Since people seem to want more features from their mail servers nowadays, it’s not very popular…

        Of course the *good* way to do multi-device mail is to have the other devices VPN into your own LAN where you have a server keep the mailboxes, just fetch from outside via POP. Then you can do whatever in there. Can also do spam filtering the *right* way without paying your ISP for that.

        Or, of course, have your own mail server infrastructure… trusted inside servers, locked down and hardened outside-facing servers, and filtering / intermediate processing in a DMZ.

        Heh, proper local processing… reminds me of the time I made a rule to generate a “541 5.7.1 Don’t do that” SMTP DSN reply, triggered by a specific spelling error, but still deliver the message… (well that and that particular spelling error was an unlikely one, only seen in the wild in someone’s out-of-office message that was triggered by each message to a busy list, and their mail server admin wouldn’t answer my calls.)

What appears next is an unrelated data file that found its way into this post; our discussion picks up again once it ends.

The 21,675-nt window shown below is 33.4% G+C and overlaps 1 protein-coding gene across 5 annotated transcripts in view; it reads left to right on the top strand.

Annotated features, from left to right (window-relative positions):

• #422450 Reply

      b
      AskWoody Plus

      … but not “into” email content, login details or personal information.

      Over the weekend several sites reported that a smaller subset of affected users’ email content could in fact have been accessed:

      Hackers in Microsoft’s webmail breach could read some users’ messages
      Most weren’t affected, but it’s still a dire situation.

      Microsoft admits Outlook.com hackers were able to access emails
      The security breach was worse for some than others

      Hackers Could Read Your Hotmail, MSN, and Outlook Emails by Abusing Microsoft Support
      Hackers abused a Microsoft customer support portal that allowed them to read the emails of any non-corporate account.